Rapid Response Collecting at the V&ACultureArt
Rapid Response Collecting is a new gallery space just opening at our beloved V&A. It focuses on objects in the press, reacting to a variety of current events that have the potential to inspire art and design, varying from political changes to pop culture. The exhibition concretely promises to concentrate on the here and now.
Founded in 1852 the V&A still remains one of the world’s greatest museums of art and design. When visiting the exhibition you walk amongst a vast array of historical pieces. In terms of the contents within the rest of the museum, an interesting juxtaposition is created between the notion of the old and the new.
At first glance the exhibition is seemingly a random collection, but at closer inspection we can see that it actually contains poignant objects that have ignited global discussion.
Within the collection is the viewing of an app called Flappy Birds which recently became a world-wide phenomenon. Here, two mobile phones are displayed playing a part of the game alongside a description. Also being exhibited are architectural spikes, which sparked conversation over Twitter for its controversy as they were seen as defensive architecture used to deter homeless people.
In time the exhibition will become an archive so that visitors and researchers can understand events that took place in the 21st century, as the collection is constantly updated.
The objects are chosen to be exhibited because they have been in the media, often provoking strong opinions, but a feeling of disappointment may arise as visitors realise they have already seen and read about these affairs. In a world of fast change driven by social media and the press, a constant flow is forever occurring where one day’s news is the next day forgotten; this reflects our own everlasting desire for something new. By the time these things have been acknowledged there is already something different to talk about, conveying how instantaneously things get replaced. We are already made aware of these pieces often through word of mouth, but the gallery uses concise descriptions to teach us the political messages behind them too.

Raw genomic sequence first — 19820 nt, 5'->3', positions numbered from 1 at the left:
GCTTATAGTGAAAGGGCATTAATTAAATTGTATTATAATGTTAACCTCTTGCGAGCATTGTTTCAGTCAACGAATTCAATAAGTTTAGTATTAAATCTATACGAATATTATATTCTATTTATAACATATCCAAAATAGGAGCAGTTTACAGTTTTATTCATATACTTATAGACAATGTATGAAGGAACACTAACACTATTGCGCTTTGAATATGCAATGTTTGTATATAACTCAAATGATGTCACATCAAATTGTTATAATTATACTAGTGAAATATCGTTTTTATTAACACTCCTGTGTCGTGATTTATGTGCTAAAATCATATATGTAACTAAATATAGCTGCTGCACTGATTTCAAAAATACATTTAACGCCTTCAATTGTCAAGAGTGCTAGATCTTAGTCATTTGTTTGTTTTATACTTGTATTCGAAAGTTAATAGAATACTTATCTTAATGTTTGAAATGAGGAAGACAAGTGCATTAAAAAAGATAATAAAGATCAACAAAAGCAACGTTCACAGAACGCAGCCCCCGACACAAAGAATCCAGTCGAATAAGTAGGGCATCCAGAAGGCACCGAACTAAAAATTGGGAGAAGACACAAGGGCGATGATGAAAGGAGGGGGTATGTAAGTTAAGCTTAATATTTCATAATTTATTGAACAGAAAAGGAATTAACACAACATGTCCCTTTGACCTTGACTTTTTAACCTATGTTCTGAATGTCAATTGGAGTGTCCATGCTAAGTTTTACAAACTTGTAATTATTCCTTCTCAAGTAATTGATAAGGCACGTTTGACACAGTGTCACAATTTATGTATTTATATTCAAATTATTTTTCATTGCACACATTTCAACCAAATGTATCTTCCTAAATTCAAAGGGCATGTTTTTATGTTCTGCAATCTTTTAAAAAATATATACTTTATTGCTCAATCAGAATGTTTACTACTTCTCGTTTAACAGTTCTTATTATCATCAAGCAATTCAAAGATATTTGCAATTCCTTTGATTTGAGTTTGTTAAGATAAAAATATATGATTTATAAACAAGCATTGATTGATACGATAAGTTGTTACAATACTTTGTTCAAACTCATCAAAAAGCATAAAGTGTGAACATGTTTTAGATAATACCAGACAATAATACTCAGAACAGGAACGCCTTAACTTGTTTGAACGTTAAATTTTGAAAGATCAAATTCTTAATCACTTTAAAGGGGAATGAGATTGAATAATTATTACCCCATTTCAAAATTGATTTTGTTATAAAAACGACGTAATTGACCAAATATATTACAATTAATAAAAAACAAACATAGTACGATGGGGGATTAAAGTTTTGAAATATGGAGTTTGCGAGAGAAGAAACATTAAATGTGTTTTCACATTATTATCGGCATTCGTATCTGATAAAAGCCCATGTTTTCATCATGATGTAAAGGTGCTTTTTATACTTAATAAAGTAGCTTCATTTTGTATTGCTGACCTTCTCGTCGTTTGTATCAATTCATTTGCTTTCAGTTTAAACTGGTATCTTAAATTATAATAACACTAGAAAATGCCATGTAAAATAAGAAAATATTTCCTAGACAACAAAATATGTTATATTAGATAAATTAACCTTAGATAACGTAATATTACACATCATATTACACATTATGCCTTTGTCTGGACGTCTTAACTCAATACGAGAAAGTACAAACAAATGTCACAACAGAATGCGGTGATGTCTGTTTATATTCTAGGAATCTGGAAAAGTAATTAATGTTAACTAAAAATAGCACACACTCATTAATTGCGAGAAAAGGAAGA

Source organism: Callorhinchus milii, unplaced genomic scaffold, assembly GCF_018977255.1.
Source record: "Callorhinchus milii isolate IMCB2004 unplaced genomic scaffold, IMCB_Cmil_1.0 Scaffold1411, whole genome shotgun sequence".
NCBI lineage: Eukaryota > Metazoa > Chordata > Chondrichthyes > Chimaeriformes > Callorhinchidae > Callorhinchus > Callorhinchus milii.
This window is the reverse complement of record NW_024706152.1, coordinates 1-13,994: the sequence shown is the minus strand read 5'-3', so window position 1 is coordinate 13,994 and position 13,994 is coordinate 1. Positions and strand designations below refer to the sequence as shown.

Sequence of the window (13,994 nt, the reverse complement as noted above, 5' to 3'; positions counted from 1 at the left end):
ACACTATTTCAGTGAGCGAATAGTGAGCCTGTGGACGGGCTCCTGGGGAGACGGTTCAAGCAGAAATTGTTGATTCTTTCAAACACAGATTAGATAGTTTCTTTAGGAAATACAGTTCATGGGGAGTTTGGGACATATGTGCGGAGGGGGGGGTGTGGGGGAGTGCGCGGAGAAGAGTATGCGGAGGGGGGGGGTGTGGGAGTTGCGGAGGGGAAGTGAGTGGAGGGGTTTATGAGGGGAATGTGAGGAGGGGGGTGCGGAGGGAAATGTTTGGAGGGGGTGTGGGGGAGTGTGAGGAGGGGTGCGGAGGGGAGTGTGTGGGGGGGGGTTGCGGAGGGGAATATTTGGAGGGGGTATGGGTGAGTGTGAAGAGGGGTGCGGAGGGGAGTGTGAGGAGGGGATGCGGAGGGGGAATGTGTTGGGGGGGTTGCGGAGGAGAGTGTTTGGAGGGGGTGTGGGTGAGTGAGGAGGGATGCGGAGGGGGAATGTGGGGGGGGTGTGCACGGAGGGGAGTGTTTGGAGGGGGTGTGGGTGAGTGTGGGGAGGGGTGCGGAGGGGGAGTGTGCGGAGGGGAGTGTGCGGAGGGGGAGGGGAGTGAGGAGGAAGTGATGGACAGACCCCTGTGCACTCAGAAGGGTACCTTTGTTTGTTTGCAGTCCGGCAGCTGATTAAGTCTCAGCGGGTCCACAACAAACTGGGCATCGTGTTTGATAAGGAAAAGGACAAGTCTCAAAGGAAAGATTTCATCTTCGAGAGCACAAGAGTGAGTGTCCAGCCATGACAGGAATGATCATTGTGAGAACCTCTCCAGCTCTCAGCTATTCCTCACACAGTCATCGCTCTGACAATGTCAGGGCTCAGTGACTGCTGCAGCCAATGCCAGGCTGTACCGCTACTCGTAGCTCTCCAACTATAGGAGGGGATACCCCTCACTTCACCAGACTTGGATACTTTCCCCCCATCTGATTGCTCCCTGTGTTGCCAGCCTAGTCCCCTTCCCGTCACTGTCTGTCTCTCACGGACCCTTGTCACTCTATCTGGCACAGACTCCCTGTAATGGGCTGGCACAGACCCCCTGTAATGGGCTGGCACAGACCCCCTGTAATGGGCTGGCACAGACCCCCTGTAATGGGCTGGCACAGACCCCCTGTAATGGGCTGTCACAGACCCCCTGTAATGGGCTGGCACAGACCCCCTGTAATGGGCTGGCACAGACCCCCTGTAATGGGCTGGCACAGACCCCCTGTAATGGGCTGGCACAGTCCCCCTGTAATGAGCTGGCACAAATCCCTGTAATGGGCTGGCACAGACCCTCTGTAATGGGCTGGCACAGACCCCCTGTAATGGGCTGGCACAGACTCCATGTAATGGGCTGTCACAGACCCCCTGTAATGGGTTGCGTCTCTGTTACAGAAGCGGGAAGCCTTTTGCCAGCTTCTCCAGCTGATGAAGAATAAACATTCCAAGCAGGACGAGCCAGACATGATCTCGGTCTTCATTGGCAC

It’s good to see the V&A adapting by looking at current affairs, but the future of this collection in a gallery space is uncertain: this historical archive could easily be replaced by a more relevant, more interesting newcomer.
Rapid Response Collecting is at the V&A from 4th July 2014 until 15th January 2015, for further information visit here.